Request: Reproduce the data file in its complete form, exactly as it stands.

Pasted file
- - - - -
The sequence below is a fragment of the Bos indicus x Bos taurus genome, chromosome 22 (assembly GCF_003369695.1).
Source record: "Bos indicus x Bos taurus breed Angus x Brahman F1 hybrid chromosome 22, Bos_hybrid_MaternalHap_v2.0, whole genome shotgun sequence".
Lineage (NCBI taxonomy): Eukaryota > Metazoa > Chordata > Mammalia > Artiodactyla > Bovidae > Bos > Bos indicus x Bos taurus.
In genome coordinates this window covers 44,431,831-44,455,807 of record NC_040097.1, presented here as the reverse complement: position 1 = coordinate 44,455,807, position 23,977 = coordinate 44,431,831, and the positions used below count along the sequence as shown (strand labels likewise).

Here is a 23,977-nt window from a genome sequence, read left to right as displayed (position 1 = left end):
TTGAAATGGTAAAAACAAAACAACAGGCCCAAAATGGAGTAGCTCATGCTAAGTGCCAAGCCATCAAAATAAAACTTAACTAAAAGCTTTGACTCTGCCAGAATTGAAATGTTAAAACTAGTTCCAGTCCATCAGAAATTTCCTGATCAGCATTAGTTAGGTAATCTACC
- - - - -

The sequence below is a fragment of the Bos indicus x Bos taurus genome, chromosome 22 (assembly GCF_003369695.1).
Source record: "Bos indicus x Bos taurus breed Angus x Brahman F1 hybrid chromosome 22, Bos_hybrid_MaternalHap_v2.0, whole genome shotgun sequence".
Lineage (NCBI taxonomy): Eukaryota > Metazoa > Chordata > Mammalia > Artiodactyla > Bovidae > Bos > Bos indicus x Bos taurus.
In genome coordinates this window covers 44,431,831-44,455,807 of record NC_040097.1, presented here as the reverse complement: position 1 = coordinate 44,455,807, position 23,977 = coordinate 44,431,831, and the positions used below count along the sequence as shown (strand labels likewise).

Here is a 23,977-nt window from a genome sequence, read left to right as displayed (position 1 = left end):
TTGAAATGGTAAAAACAAAACAACAGGCCCAAAATGGAGTAGCTCATGCTAAGTGCCAAGCCATCAAAATAAAACTTAACTAAAAGCTTTGACTCTGCCAGAATTGAAATGTTAAAACTAGTTCCAGTCCATCAGAAATTTCCTGATCAGCATTAGTTAGGTAATCTACC